V. Significance of the Study
There have been thousands of books written about the American Civil War. Yet,
new books continue to be published without any indication that the field has been
exhausted. There has been very little research into the rather common military lodges and
none at all on those created for Alabama soldiers. The study should provide an initial step
in a closer investigation of the relationship of Masonic lodges and the military service of
combatants of the Civil War.
Few days of military service were spent in actual combat. After the time for
maneuver is accounted for, there remains the many days spent in camp. How the soldiers
passed those days give us a greater understanding about the total impact of the war.
While this current research is anticipated to produce material that will be of interest
to a range of historians, it should also establish a methodology by which this study can be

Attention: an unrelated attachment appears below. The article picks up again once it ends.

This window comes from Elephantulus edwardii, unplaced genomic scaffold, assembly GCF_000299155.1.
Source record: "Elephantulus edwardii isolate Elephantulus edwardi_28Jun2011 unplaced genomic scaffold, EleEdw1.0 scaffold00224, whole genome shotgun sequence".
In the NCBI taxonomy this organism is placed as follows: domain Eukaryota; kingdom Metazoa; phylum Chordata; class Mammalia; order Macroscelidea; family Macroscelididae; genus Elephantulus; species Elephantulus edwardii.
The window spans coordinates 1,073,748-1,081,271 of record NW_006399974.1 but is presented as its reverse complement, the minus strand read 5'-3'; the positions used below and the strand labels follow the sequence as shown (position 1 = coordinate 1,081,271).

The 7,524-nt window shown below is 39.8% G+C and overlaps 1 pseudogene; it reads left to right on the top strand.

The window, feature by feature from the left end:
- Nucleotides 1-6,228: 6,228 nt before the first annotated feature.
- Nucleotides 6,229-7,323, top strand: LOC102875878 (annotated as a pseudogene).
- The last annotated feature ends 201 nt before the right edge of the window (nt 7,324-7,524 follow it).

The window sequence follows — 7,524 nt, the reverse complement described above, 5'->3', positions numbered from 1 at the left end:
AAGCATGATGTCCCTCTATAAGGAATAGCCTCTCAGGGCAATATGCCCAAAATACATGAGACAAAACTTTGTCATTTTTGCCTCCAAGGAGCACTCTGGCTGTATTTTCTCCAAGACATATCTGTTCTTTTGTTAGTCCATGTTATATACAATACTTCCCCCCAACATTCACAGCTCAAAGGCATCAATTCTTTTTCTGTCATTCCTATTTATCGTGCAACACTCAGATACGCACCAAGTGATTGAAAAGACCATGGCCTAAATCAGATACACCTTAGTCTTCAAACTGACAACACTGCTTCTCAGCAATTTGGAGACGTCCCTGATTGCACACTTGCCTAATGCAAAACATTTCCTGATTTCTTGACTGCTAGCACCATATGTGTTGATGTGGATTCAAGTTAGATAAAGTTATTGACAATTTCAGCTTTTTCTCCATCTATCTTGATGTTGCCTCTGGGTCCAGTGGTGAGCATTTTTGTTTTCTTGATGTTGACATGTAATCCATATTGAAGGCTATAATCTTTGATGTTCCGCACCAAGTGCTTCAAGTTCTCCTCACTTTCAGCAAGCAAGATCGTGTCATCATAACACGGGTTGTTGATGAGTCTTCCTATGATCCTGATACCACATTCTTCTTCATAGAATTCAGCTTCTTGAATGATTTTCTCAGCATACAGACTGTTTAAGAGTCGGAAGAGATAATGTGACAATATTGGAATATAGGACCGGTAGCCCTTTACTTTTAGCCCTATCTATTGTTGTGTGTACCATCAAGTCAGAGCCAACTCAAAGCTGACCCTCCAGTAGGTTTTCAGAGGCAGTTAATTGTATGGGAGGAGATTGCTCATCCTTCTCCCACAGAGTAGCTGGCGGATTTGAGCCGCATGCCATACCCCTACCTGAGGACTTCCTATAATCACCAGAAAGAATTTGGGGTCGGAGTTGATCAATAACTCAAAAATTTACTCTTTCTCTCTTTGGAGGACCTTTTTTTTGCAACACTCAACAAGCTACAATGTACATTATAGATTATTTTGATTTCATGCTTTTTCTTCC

expanded to encompass other individual Military Lodges. It is anticipated that this path of
research may successfully lead to an analysis of the larger question of the role of
Freemasonry in the armies of the Confederate States of America.
It has been suggested that Masonic membership provided some degree of advantage
to the soldier. While there are some documented (and many more undocumented) cases
of Masons received special treatment by other Masons, this study will be one of few that
attempts to go beyond the simple collecting fragments of oral history and cataloging